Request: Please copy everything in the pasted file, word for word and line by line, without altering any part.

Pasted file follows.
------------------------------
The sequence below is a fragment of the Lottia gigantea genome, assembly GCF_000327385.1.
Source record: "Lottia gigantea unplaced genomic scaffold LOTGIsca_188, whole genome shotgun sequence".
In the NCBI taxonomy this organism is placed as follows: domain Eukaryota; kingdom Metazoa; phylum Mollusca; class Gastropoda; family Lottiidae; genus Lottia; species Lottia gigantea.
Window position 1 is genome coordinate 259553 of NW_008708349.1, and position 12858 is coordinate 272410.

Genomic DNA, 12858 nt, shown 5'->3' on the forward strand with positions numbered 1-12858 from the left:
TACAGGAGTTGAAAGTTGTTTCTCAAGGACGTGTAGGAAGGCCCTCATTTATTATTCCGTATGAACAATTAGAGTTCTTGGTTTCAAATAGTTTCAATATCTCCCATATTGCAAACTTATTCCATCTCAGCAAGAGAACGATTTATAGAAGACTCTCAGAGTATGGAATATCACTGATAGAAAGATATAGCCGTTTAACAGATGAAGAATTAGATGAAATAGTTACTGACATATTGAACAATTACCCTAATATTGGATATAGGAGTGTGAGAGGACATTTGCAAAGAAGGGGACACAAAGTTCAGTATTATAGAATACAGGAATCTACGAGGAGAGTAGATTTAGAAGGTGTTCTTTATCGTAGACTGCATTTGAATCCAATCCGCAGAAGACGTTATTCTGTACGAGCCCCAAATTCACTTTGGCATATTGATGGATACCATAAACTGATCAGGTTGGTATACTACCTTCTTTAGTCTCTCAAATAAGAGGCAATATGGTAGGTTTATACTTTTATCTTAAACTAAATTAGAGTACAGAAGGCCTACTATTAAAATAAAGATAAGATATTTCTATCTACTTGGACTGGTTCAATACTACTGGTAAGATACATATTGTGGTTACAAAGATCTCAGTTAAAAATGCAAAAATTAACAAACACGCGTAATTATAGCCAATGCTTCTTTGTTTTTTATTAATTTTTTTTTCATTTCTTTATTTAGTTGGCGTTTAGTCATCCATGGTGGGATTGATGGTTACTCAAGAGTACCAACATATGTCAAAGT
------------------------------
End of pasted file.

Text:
The sequence below is a fragment of the Lottia gigantea genome, assembly GCF_000327385.1.
Source record: "Lottia gigantea unplaced genomic scaffold LOTGIsca_188, whole genome shotgun sequence".
In the NCBI taxonomy this organism is placed as follows: domain Eukaryota; kingdom Metazoa; phylum Mollusca; class Gastropoda; family Lottiidae; genus Lottia; species Lottia gigantea.
Window position 1 is genome coordinate 259553 of NW_008708349.1, and position 12858 is coordinate 272410.

Genomic DNA, 12858 nt, shown 5'->3' on the forward strand with positions numbered 1-12858 from the left:
TACAGGAGTTGAAAGTTGTTTCTCAAGGACGTGTAGGAAGGCCCTCATTTATTATTCCGTATGAACAATTAGAGTTCTTGGTTTCAAATAGTTTCAATATCTCCCATATTGCAAACTTATTCCATCTCAGCAAGAGAACGATTTATAGAAGACTCTCAGAGTATGGAATATCACTGATAGAAAGATATAGCCGTTTAACAGATGAAGAATTAGATGAAATAGTTACTGACATATTGAACAATTACCCTAATATTGGATATAGGAGTGTGAGAGGACATTTGCAAAGAAGGGGACACAAAGTTCAGTATTATAGAATACAGGAATCTACGAGGAGAGTAGATTTAGAAGGTGTTCTTTATCGTAGACTGCATTTGAATCCAATCCGCAGAAGACGTTATTCTGTACGAGCCCCAAATTCACTTTGGCATATTGATGGATACCATAAACTGATCAGGTTGGTATACTACCTTCTTTAGTCTCTCAAATAAGAGGCAATATGGTAGGTTTATACTTTTATCTTAAACTAAATTAGAGTACAGAAGGCCTACTATTAAAATAAAGATAAGATATTTCTATCTACTTGGACTGGTTCAATACTACTGGTAAGATACATATTGTGGTTACAAAGATCTCAGTTAAAAATGCAAAAATTAACAAACACGCGTAATTATAGCCAATGCTTCTTTGTTTTTTATTAATTTTTTTTTCATTTCTTTATTTAGTTGGCGTTTAGTCATCCATGGTGGGATTGATGGTTACTCAAGAGTACCAACATATGTCAAAGT